1Bitsy 1UP handheld game console

We’re excited about this new project from Piotr Esden-Tempski of 1BitSquared on Hackaday.io:
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1Bitsy 1UP

1Bitsy 1UP is a retro inspired handheld game console, the design is based on the 1Bitsy STM32F415RGT6 ARM Cortex-M4F 168MHz 192kb RAM and 1MB Flash micro controller. 2.8″ TFT with capacitive touch, SDCard Reader and a few other components.

The display used is a TFT LCD with I2C CapTouch and ILI9341 driver. (should be compatible with the display sold by Adafruit on their breakouts as well as the buydisplay.com 2.8″ tft with CapTouch sensor)

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The most basic design consists of:

  • 1Bitsy STM32F415RGT6 (168MHz, 192kb RAM, 1MB Flash)
  • 240×320 2.8″ TFT with capacitive touch and PWM backlight control
  • D-Pad, ABXY, Start, Select buttons
  • DAC audio out to headphones. (speakers optional)
  • SDCard connected over SDIO interface

The hardware design files and firmware source code are available on GitHub:

github1bitsy/1bitsy-1up

1Bitsy 1UP handheld game console

EEEmu SPI

Blecky’s latest project on Hackaday.io is an EEPROM/Flash emulator with a fun name:

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EEEmu SPI

The EEEmu SPI emulates any Serial Peripheral Interface Bus EEPROM or Flash memory chipsets up to an interface speed of 25MHz. It also supports any supply and interface voltage between 1.8 to 5 Volts and can be configured to support even the largest of memory sizes.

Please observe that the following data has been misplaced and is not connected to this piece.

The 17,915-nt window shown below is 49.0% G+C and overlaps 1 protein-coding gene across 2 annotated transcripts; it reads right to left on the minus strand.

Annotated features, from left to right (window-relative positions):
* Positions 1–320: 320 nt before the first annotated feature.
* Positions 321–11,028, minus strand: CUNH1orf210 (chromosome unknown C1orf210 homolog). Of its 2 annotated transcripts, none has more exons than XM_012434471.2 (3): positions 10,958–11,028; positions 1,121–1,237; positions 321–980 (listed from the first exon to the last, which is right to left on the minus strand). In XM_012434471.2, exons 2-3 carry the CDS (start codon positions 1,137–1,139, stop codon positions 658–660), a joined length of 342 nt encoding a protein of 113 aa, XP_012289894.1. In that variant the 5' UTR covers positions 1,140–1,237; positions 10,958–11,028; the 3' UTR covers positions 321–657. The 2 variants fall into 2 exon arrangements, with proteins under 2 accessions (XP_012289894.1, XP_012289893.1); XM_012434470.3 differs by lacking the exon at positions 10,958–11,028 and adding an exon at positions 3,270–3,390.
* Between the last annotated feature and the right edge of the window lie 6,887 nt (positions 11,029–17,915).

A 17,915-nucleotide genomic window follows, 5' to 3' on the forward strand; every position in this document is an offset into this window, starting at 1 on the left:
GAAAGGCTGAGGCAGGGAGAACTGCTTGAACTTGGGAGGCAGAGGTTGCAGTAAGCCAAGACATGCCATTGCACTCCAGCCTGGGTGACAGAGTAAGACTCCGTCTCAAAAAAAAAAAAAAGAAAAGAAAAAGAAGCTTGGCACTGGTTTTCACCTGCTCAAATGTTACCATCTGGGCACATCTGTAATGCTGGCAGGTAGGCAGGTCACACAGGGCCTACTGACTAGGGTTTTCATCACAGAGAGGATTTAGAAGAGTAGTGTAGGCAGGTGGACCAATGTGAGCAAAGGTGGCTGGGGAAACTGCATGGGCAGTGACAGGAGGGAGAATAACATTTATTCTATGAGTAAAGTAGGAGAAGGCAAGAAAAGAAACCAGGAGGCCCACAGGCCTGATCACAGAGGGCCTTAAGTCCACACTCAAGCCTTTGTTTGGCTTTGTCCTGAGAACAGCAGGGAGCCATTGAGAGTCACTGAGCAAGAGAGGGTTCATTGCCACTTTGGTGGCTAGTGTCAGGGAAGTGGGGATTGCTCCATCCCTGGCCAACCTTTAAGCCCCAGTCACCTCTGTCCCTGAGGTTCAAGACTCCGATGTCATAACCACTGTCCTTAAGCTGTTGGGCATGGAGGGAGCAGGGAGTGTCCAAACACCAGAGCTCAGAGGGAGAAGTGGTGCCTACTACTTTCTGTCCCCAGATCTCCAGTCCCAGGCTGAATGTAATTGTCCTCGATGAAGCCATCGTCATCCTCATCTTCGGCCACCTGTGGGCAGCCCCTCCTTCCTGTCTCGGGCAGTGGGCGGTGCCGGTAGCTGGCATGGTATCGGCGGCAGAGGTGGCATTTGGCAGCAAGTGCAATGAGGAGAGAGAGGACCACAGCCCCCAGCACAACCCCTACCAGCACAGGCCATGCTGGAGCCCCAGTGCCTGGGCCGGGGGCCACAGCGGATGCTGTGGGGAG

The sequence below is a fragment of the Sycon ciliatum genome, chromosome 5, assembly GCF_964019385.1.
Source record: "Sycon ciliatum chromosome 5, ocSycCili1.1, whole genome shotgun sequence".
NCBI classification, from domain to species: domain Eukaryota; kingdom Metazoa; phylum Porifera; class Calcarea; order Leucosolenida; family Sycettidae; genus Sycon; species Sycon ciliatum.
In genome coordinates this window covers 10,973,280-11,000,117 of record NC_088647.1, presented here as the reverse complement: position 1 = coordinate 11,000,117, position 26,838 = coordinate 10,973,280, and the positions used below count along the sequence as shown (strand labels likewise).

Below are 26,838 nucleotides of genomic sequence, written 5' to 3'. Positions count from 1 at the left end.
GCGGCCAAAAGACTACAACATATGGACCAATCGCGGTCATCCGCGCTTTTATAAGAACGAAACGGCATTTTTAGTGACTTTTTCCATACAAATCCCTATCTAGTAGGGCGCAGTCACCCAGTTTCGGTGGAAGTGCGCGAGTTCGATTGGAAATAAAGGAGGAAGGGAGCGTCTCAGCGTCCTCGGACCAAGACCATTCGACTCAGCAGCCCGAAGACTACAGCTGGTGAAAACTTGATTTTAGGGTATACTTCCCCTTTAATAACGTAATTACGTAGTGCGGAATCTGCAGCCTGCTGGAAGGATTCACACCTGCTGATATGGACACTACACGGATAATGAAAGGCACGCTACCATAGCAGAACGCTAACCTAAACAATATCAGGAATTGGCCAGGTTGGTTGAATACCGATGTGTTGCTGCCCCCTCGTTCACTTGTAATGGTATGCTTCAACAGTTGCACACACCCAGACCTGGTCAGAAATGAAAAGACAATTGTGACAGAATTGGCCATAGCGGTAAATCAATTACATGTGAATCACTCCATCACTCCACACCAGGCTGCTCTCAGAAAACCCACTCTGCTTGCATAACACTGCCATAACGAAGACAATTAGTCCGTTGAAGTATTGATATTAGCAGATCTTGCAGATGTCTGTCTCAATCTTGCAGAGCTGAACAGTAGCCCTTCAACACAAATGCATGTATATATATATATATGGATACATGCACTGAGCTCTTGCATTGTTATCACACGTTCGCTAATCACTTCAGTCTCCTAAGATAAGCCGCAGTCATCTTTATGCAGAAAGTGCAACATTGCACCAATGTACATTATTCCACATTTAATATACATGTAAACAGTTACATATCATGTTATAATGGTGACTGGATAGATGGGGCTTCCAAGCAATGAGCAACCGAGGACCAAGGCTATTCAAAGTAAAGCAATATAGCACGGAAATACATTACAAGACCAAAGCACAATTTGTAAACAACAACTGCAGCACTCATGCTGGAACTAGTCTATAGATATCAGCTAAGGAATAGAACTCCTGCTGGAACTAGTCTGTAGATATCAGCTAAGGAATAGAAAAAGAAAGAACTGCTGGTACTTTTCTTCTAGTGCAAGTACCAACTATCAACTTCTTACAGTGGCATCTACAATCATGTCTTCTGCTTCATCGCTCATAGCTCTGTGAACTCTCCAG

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This repository contains configurations for all the currently supported EEPROM and Flash chips for the EEEmu SPI:

githubEEEmu/Supported-Devices

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EEEmu SPI

Teensy: TDM Support For Many-Channel Audio I/O

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Paul Stoffregen posted an update in his Teensy Audio Library on Hackaday.io:

TDM Support, For Many-Channel Audio I/O

Some projects need a lot of audio I/O. Maybe you’re doing positional audio sound effects (using the 8-tap delay effect) where ordinary stereo or even 5 channel “surround” isn’t enough? Maybe you’re making the ultimate Eurorack synthesizer module? Or you just want a lot of signals, because you can!

Here’s a board for the Cirrus Logic CS42448 chip, which provides 6 inputs and 8 outputs. All are high quality audio, and all work simultaneously.

PaulStoffregen has shared the board on OSH Park:

CS42448 Audio, 6 Inputs, 8 Outputs

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Order from OSH Park

Teensy: TDM Support For Many-Channel Audio I/O

Teensy 3.6 DIY Reference Board

Shared project from Teensy creator Paul Stoffregen on OSH Park:

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Teensy 3.6 DIY Reference Board

A known good reference board for testing the MKL04 chip when building a DIY Teensy 3.6. Refer to this table for the differences between Teensy 3.6 and other models. The soldering friendly LQFP package (at least more friendly than BGA) is used on this board.

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Order from OSH Park

Parts Placement Diagram

Bill Of Materials

1   MK66FX1M0VLQ18